He commented on the Sutras with authority as I looked into his expressive eyes, explaining nuances of meaning. The essence of his message was that yoga is a progressive subject. First we must work with the concrete…and discipline the body and mind, through regular asana practice with awareness. “Asanas are to interpenetrate, not as physical exercise. Have I touched my mind? Have I touched my intelligence? Have I touched my ego? Have I touched my self? This is Sadhana”, he told me. “So that is why I go deep, and that is why I enjoy it”, he said with an assuring laugh. Then, and only then, will we be fit for the abstract, subtle work of yoga.
As our conversation progressed, he continued, “You know what yoga has given me, I can tell you. At the age of 95, I’m still a fresh mind. It’s not a nagging mind. It’s not a nagging body. That’s enough for me. And, whether emancipation comes from that is immaterial…So I want everybody to have that fresh mind, that fresh way of thinking, freshness in them, moment to moment. And that is life. And to experience that fresh life, the methodology is only yoga.”
Geoffrey Hiller of Verve Photo recently featured an image from the “Oro Win” series…for the story, please take a look here.
On a recent summer evening, I got together to chat with fellow Minnesota-based photographer Joey Tichenor…this interview followed our rendezvous and is now live on his blog “Visions from the Heartland”. Below is the introduction to our interview…thank you Joey for the kind words…
The entire blog post and interview: http://visionsfromtheheartland.wordpress.com/2012/07/10/andy-richter-follow-your-heart-your-camera-will-catch-up/
Sun and warmth have brought forth new life here in Minneapolis…I’ve been enjoying the transition to summer and traveling on assignment with UNICEF in Mexico of late. As a matter of fact, work with NGOs and non-profits is one of my favorite realms in which I operate as a photographer. During this recent project in Mexico City, which was commissioned by UNICEF UK, the wonderful staff from UNICEF Mexico furnished me with some of the new printed materials they designed with my work since the last trip down. Here’s a sampling from the 2012 calendar, as well as the cover of the book they recently published…all photographs were created in Oaxaca and Chiapas…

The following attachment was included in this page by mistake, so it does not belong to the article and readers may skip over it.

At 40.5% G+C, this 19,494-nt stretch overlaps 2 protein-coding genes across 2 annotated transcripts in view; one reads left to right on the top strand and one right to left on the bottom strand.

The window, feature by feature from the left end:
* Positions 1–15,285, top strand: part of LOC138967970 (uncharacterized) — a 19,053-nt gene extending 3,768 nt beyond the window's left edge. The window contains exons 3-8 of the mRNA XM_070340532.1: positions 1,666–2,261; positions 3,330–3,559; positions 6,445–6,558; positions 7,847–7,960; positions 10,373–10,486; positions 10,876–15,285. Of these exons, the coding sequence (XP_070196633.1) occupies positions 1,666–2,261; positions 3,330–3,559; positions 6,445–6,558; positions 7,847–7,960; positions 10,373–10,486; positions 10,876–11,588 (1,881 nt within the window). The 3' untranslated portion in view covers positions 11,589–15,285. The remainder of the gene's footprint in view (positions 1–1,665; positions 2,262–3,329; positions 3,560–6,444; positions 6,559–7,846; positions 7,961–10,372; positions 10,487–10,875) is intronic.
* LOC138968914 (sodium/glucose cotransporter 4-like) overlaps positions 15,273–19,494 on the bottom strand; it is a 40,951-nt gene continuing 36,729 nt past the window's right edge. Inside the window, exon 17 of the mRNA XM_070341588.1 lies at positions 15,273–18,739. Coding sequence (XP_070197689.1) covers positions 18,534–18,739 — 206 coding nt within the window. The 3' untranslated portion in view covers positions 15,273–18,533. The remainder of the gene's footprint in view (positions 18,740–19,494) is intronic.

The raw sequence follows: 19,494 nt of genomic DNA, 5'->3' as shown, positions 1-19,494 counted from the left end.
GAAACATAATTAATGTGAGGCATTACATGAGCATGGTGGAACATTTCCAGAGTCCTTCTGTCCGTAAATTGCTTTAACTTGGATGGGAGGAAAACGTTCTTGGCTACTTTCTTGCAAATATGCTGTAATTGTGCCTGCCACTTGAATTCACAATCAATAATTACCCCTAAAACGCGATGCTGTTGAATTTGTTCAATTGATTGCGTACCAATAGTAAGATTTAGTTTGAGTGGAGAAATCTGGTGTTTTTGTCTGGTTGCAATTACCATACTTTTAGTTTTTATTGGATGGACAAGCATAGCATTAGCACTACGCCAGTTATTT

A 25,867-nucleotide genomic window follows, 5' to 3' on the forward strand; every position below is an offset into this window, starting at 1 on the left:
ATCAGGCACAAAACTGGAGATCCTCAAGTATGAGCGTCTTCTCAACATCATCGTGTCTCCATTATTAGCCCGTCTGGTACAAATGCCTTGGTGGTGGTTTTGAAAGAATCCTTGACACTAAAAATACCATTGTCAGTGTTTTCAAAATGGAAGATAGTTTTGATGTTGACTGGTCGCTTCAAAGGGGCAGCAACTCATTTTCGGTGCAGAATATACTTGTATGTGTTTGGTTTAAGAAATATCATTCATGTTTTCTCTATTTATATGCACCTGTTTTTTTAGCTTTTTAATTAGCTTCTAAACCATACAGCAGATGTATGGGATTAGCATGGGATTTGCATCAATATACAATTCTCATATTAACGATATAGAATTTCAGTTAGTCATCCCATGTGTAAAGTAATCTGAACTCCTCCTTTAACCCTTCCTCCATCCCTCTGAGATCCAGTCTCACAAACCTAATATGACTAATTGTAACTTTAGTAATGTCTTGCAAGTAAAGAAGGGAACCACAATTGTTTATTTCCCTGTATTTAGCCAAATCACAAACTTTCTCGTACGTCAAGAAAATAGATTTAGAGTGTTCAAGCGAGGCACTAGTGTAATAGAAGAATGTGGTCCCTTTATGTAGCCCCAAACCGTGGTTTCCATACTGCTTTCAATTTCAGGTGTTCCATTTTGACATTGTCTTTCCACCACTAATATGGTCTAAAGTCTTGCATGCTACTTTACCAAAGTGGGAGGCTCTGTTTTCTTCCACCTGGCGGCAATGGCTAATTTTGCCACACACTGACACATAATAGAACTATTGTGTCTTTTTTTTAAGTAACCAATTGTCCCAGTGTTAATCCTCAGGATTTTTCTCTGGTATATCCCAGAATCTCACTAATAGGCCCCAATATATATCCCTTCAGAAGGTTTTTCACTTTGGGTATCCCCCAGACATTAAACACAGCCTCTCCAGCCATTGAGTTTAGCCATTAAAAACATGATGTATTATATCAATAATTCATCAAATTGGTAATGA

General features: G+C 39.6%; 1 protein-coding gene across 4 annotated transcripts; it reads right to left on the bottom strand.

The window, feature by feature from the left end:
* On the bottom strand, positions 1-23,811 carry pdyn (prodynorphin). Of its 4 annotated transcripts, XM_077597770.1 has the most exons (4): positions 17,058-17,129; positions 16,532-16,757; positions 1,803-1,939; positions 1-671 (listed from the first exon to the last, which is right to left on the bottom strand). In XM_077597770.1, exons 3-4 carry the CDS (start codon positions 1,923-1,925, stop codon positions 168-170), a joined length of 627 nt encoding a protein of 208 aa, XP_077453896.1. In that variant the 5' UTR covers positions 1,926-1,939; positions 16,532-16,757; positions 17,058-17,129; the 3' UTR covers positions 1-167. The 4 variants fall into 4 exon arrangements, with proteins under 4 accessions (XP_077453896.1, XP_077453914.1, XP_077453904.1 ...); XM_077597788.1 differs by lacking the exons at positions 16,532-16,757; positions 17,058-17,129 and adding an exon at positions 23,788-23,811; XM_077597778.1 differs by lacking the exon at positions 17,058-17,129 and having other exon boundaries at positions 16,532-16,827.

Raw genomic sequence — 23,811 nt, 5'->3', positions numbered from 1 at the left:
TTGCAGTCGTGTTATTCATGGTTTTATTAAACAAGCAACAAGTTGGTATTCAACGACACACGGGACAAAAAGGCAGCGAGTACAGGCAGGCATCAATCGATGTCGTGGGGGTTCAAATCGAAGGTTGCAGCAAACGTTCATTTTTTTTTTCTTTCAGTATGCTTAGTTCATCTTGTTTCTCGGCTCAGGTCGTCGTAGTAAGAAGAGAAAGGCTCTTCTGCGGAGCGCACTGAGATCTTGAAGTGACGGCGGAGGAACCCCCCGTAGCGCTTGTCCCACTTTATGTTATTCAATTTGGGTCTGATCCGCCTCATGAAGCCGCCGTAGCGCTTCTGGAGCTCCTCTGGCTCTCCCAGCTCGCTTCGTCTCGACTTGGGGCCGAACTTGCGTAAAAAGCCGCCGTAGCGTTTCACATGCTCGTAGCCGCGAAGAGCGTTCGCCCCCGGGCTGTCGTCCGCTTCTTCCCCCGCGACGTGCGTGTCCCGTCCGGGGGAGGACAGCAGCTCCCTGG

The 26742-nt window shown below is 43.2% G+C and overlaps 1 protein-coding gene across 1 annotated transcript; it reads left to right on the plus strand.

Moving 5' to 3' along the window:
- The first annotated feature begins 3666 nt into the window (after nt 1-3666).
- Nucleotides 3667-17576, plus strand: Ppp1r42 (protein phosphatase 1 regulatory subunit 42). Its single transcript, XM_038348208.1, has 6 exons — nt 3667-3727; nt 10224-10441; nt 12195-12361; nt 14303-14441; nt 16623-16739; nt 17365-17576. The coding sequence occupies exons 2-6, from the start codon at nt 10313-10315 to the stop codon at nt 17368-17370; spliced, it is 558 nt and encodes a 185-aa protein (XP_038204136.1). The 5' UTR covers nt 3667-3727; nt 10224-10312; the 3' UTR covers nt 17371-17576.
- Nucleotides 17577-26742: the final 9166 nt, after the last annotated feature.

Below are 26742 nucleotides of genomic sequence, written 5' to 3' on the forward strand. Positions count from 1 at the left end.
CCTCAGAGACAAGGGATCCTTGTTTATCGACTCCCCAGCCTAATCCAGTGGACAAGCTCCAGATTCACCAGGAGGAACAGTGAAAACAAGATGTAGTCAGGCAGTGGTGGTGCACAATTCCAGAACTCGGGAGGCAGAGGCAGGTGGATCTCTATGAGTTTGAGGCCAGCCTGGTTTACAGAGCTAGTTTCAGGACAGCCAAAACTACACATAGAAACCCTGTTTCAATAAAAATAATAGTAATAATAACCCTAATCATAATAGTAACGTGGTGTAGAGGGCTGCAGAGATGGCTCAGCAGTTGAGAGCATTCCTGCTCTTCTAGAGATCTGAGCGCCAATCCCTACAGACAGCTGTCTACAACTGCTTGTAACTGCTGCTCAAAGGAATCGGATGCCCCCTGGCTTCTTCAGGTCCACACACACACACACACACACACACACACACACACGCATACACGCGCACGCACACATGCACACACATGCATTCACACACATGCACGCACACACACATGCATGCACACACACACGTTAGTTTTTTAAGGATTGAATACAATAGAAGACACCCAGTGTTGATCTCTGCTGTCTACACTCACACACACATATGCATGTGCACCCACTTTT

Upon covering my head and washing my feet, I stepped through the threshold and was overcome by peace. There was a tranquility and reverence in the air, as the voices of priests resonated in Punjabi in waves from the loudspeaker. For Sikhs, the Golden Temple is the holiest place on Earth. Devout pilgrims arrive from all over the globe to bathe in the sacred waters of the “Pool of Nectar”, meditate on the parkarma, and prostrate in prayer while chanting mantras.
The white marble parkarma forms a walkway around the holy pool of water, Amrit Sarovar, in which the actual temple, Hari Mandir Sahib, rests at the center. The dome of the temple is said to be gilded with 750 kilograms gold. While the ornate architecture and décor are quite impressive, it appeared that something deeper was drawing the masses. Perhaps it was their hunger…on a number of levels.
All Sikh temples have Langar or free food, and the Golden Temple is no exception, preparing over 50,000 meals daily, often double that number during festivities. At all hours of the day, one can enjoy a meal of lentils, kheer, and chipati or cup of sweet hot tea. As I ate the nourishing and simple food with hundreds of others, sitting on the floor in rows, all equal, there was a very real sense of sharing, inclusiveness, and community.
As intended, everyone, irrespective of cast, creed or race is offered a place to seek spiritual solace and religious fulfillment…